Mr. C. A. Garlick arrived last Friday from the west to spend the holidays with his family. He has been with the U. S. Geographical and Topographical Surveying Corps in New Mexico and Northern Arizona since last May. Leaving greatly prostrated by asthma, he returns robust and healthy. His description of that romantic country is very interesting and his reports to the Washington bureau are very complete and instructive.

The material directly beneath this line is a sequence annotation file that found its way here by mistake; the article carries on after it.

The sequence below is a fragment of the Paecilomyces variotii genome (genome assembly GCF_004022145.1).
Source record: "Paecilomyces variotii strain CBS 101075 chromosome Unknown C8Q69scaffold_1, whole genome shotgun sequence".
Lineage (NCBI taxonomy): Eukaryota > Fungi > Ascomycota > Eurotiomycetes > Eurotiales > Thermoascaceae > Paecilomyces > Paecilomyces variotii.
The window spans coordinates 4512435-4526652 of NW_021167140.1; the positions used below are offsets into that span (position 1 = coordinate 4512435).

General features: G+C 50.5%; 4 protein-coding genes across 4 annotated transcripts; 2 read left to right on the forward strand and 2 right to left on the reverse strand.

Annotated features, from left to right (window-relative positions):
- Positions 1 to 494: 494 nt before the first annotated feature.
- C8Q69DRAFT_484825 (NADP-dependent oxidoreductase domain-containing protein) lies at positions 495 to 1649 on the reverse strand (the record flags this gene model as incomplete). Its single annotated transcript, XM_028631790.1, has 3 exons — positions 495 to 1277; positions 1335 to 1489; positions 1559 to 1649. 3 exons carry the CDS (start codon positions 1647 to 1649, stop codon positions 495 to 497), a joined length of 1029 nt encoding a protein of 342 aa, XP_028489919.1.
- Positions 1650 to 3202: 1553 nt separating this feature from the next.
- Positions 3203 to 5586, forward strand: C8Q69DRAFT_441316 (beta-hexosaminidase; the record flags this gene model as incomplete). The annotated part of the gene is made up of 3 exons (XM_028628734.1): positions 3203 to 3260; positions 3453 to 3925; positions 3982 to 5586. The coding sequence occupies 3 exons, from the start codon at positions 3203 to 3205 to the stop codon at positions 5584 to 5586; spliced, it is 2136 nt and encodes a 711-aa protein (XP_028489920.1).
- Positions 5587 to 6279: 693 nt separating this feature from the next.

Winfield Courier, Thursday, January 8, 1885.
                                             WINFIELD KINDERGARTEN.
                                          MRS. E. D. GARLICK, Kindergartner.
All the apparatus and appliances found in a first-class Kindergarten. Terms, $3.00 per month for single pupils or $4.00 where there are two pupils from the same family.
Winfield Courier, Thursday, February 5, 1885.
                                          Feminine Enterprise and Generosity.
Winfield Courier, Thursday, February 5, 1885.